How many times have you shown up to vote and seen issues or races on the ballot you weren't expecting and knew nothing or little about?
You're not alone. Our election coverage focuses on these state and local issues that can have a major impact on your daily way of life.
You’re not alone. There are a lot of issues that get very little attention but they can often have major implications that we don’t understand.
This election season, we dedicated a large amount of our election space to covering the ballot initiatives, constitutional amendments and races you’ll probably hear little about – and, this year, there are a lot of them with major ramifications.
We began our coverage in early October, so if you’re just getting serious about the elections, you’ve missed a lot. But you’re in luck. You can find all of our coverage on our website www.CommunityVoiceKS.com under our election tab.
In case you missed an issue, or you need a refresher, here’s a brief recap of each of the topics we covered, followed by the story title, so you can easily find the article and learn more on our website.
Here’s what’s at stake.
Kansans showed up in large numbers to vote on the state’s abortion constitutional amendment in August, but it’s not time to rest. There are two more state constitutional amendments up for a vote in the November election.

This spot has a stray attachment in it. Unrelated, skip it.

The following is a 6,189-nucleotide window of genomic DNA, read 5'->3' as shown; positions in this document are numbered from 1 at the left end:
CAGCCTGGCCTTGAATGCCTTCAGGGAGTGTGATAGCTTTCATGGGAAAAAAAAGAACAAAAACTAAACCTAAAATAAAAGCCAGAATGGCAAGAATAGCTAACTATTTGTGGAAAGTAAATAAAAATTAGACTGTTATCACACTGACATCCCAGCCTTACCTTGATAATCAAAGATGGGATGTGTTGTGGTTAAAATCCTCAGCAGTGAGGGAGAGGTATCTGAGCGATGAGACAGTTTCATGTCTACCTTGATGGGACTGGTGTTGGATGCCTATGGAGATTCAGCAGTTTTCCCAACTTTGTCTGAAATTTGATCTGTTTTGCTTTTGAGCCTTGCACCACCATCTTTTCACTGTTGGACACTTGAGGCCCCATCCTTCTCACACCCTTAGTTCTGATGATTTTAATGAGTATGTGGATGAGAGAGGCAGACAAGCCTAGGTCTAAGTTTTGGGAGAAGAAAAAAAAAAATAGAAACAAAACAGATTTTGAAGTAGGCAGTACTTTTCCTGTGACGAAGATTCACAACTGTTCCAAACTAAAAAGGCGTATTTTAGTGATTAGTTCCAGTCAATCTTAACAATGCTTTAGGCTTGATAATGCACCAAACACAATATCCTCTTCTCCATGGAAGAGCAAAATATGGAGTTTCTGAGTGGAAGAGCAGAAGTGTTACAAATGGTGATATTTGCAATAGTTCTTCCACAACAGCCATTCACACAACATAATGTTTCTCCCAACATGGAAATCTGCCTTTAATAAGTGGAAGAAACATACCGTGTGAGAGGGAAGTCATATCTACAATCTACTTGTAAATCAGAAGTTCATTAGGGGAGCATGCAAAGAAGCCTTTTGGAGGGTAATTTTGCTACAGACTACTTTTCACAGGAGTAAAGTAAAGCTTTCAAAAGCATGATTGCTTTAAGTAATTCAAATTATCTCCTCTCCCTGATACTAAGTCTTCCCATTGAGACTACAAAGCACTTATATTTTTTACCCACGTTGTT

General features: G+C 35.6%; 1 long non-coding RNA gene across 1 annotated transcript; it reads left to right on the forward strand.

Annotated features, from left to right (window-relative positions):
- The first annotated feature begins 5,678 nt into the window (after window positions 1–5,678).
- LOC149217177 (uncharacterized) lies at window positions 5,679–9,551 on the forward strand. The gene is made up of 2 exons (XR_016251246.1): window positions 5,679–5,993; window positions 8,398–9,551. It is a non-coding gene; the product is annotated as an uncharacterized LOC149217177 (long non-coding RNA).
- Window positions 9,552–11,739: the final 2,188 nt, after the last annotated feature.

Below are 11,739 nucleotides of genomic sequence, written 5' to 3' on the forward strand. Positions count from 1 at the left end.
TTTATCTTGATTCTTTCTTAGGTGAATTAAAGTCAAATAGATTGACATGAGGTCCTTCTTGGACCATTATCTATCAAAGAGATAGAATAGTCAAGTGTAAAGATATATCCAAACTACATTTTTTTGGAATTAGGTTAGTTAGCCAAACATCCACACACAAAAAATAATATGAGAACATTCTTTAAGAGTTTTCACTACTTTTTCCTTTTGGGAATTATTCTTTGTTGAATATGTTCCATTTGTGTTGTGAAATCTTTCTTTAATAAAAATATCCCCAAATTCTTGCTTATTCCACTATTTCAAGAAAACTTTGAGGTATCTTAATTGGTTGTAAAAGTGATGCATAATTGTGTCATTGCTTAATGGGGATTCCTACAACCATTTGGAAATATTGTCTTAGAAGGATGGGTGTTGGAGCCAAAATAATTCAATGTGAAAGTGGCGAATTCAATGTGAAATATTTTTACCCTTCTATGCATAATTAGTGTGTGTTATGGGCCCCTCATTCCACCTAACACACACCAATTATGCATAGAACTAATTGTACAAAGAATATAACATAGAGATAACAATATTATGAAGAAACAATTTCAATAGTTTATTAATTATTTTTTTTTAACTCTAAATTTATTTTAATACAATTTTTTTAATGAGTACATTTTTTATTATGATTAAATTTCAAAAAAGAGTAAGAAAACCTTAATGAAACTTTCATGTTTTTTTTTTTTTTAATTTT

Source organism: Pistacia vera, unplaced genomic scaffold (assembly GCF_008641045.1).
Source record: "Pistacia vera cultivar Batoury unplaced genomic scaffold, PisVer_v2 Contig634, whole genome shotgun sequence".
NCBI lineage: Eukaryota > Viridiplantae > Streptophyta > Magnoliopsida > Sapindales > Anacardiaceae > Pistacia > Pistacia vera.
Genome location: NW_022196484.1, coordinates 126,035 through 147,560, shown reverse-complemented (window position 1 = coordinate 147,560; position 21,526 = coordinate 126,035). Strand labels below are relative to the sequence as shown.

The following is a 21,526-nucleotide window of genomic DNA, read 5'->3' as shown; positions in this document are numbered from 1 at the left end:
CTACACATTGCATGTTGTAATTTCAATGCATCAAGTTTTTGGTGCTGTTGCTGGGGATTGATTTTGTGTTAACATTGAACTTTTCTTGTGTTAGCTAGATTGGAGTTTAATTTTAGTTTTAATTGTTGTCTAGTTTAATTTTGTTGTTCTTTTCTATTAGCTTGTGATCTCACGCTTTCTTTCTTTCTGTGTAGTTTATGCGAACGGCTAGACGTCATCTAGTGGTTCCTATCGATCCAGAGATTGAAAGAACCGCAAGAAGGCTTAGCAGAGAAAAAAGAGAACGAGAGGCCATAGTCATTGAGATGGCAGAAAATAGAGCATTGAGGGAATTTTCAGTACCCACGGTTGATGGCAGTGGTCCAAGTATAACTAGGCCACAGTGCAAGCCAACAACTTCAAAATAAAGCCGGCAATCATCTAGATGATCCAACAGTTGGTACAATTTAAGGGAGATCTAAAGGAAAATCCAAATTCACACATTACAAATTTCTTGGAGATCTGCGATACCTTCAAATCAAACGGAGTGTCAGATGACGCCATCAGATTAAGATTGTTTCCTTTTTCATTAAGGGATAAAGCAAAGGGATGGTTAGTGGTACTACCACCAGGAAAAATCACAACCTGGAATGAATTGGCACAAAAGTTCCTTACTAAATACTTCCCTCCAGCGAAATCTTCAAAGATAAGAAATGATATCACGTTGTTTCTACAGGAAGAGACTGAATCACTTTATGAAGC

Increasing Power of Kansas Legislature
The first amendment up for vote addresses the power of the Kansas governor, and if approved, expands the rights of the Kansas Legislature to override decisions made by the governor.
Sheriffs’ Positions Remain Elected Positions
The second amendment is a fairly strange one about sheriffs’ positions across the state. It says sheriff positions that were elected as of January 2022 will remain elected. That sounds pretty shut and close and not that important, but things are rarely that simple, and that’s the case here. What you need to know, though, is what’s behind this amendment and what the impact will be. I think we can say within our journalistic standards that it’s a messy power grab, as is the first amendment.
Supreme Court Retention
If you’re like most of us, you’ve passed on these judges’ retention votes year after year, but this year, you need to pay attention.